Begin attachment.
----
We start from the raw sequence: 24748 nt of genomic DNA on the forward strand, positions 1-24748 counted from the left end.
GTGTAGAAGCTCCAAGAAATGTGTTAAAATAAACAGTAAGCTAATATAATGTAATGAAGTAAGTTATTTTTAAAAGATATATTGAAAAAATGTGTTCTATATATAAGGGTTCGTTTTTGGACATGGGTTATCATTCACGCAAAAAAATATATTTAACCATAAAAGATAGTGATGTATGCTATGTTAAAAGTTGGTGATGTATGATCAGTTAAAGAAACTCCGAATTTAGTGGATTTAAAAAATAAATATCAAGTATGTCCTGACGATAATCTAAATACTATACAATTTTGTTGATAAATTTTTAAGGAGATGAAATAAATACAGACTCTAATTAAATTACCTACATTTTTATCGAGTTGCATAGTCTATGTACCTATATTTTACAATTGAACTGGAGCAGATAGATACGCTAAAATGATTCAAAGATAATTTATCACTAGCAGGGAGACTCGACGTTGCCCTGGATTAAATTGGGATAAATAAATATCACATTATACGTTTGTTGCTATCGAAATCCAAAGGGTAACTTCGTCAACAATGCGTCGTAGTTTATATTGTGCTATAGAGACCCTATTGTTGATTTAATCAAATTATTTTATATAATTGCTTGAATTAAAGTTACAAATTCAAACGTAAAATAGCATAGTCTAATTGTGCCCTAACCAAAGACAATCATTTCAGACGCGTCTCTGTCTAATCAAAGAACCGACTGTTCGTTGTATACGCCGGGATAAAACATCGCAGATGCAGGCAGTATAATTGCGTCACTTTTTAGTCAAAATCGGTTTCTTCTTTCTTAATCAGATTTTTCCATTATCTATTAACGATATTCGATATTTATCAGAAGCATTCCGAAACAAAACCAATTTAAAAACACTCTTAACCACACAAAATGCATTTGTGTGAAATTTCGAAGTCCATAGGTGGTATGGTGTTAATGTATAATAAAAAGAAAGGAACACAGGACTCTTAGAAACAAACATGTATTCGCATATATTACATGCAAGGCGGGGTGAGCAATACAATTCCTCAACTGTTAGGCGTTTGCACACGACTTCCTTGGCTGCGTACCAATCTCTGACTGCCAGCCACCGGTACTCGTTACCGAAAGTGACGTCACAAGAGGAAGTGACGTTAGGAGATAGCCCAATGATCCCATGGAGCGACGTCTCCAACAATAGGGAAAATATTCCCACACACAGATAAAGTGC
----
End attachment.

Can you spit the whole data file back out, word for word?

We start from the raw sequence: 24748 nt of genomic DNA on the forward strand, positions 1-24748 counted from the left end.
GTGTAGAAGCTCCAAGAAATGTGTTAAAATAAACAGTAAGCTAATATAATGTAATGAAGTAAGTTATTTTTAAAAGATATATTGAAAAAATGTGTTCTATATATAAGGGTTCGTTTTTGGACATGGGTTATCATTCACGCAAAAAAATATATTTAACCATAAAAGATAGTGATGTATGCTATGTTAAAAGTTGGTGATGTATGATCAGTTAAAGAAACTCCGAATTTAGTGGATTTAAAAAATAAATATCAAGTATGTCCTGACGATAATCTAAATACTATACAATTTTGTTGATAAATTTTTAAGGAGATGAAATAAATACAGACTCTAATTAAATTACCTACATTTTTATCGAGTTGCATAGTCTATGTACCTATATTTTACAATTGAACTGGAGCAGATAGATACGCTAAAATGATTCAAAGATAATTTATCACTAGCAGGGAGACTCGACGTTGCCCTGGATTAAATTGGGATAAATAAATATCACATTATACGTTTGTTGCTATCGAAATCCAAAGGGTAACTTCGTCAACAATGCGTCGTAGTTTATATTGTGCTATAGAGACCCTATTGTTGATTTAATCAAATTATTTTATATAATTGCTTGAATTAAAGTTACAAATTCAAACGTAAAATAGCATAGTCTAATTGTGCCCTAACCAAAGACAATCATTTCAGACGCGTCTCTGTCTAATCAAAGAACCGACTGTTCGTTGTATACGCCGGGATAAAACATCGCAGATGCAGGCAGTATAATTGCGTCACTTTTTAGTCAAAATCGGTTTCTTCTTTCTTAATCAGATTTTTCCATTATCTATTAACGATATTCGATATTTATCAGAAGCATTCCGAAACAAAACCAATTTAAAAACACTCTTAACCACACAAAATGCATTTGTGTGAAATTTCGAAGTCCATAGGTGGTATGGTGTTAATGTATAATAAAAAGAAAGGAACACAGGACTCTTAGAAACAAACATGTATTCGCATATATTACATGCAAGGCGGGGTGAGCAATACAATTCCTCAACTGTTAGGCGTTTGCACACGACTTCCTTGGCTGCGTACCAATCTCTGACTGCCAGCCACCGGTACTCGTTACCGAAAGTGACGTCACAAGAGGAAGTGACGTTAGGAGATAGCCCAATGATCCCATGGAGCGACGTCTCCAACAATAGGGAAAATATTCCCACACACAGATAAAGTGC